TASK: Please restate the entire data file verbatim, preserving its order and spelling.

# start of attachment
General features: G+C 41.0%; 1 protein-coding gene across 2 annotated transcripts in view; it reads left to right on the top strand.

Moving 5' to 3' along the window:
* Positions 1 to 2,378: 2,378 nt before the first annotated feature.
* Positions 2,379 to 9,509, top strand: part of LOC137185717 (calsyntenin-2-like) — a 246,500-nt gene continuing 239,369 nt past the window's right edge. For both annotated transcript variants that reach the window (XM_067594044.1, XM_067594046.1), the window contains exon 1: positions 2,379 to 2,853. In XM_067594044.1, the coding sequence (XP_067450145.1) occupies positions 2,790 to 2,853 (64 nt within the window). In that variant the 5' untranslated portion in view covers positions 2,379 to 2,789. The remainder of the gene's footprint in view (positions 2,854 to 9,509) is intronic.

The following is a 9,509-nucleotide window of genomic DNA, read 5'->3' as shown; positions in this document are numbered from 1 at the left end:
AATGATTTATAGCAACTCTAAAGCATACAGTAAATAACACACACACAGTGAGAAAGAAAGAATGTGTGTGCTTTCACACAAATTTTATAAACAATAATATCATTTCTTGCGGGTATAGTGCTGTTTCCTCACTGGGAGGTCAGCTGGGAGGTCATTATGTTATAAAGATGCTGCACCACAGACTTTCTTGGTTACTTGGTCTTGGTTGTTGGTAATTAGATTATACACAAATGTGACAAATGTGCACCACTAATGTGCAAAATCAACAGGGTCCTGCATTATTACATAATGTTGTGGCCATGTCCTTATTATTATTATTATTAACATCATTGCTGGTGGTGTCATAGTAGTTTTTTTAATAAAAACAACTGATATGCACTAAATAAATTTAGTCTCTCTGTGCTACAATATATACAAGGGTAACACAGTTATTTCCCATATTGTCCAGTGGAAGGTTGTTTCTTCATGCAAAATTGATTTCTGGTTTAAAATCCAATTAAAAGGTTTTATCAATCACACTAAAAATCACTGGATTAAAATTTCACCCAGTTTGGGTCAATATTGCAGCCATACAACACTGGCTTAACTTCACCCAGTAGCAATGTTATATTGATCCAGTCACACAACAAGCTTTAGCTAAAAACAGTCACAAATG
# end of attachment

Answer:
General features: G+C 41.0%; 1 protein-coding gene across 2 annotated transcripts in view; it reads left to right on the top strand.

Moving 5' to 3' along the window:
* Positions 1 to 2,378: 2,378 nt before the first annotated feature.
* Positions 2,379 to 9,509, top strand: part of LOC137185717 (calsyntenin-2-like) — a 246,500-nt gene continuing 239,369 nt past the window's right edge. For both annotated transcript variants that reach the window (XM_067594044.1, XM_067594046.1), the window contains exon 1: positions 2,379 to 2,853. In XM_067594044.1, the coding sequence (XP_067450145.1) occupies positions 2,790 to 2,853 (64 nt within the window). In that variant the 5' untranslated portion in view covers positions 2,379 to 2,789. The remainder of the gene's footprint in view (positions 2,854 to 9,509) is intronic.

The following is a 9,509-nucleotide window of genomic DNA, read 5'->3' as shown; positions in this document are numbered from 1 at the left end:
AATGATTTATAGCAACTCTAAAGCATACAGTAAATAACACACACACAGTGAGAAAGAAAGAATGTGTGTGCTTTCACACAAATTTTATAAACAATAATATCATTTCTTGCGGGTATAGTGCTGTTTCCTCACTGGGAGGTCAGCTGGGAGGTCATTATGTTATAAAGATGCTGCACCACAGACTTTCTTGGTTACTTGGTCTTGGTTGTTGGTAATTAGATTATACACAAATGTGACAAATGTGCACCACTAATGTGCAAAATCAACAGGGTCCTGCATTATTACATAATGTTGTGGCCATGTCCTTATTATTATTATTATTAACATCATTGCTGGTGGTGTCATAGTAGTTTTTTTAATAAAAACAACTGATATGCACTAAATAAATTTAGTCTCTCTGTGCTACAATATATACAAGGGTAACACAGTTATTTCCCATATTGTCCAGTGGAAGGTTGTTTCTTCATGCAAAATTGATTTCTGGTTTAAAATCCAATTAAAAGGTTTTATCAATCACACTAAAAATCACTGGATTAAAATTTCACCCAGTTTGGGTCAATATTGCAGCCATACAACACTGGCTTAACTTCACCCAGTAGCAATGTTATATTGATCCAGTCACACAACAAGCTTTAGCTAAAAACAGTCACAAATG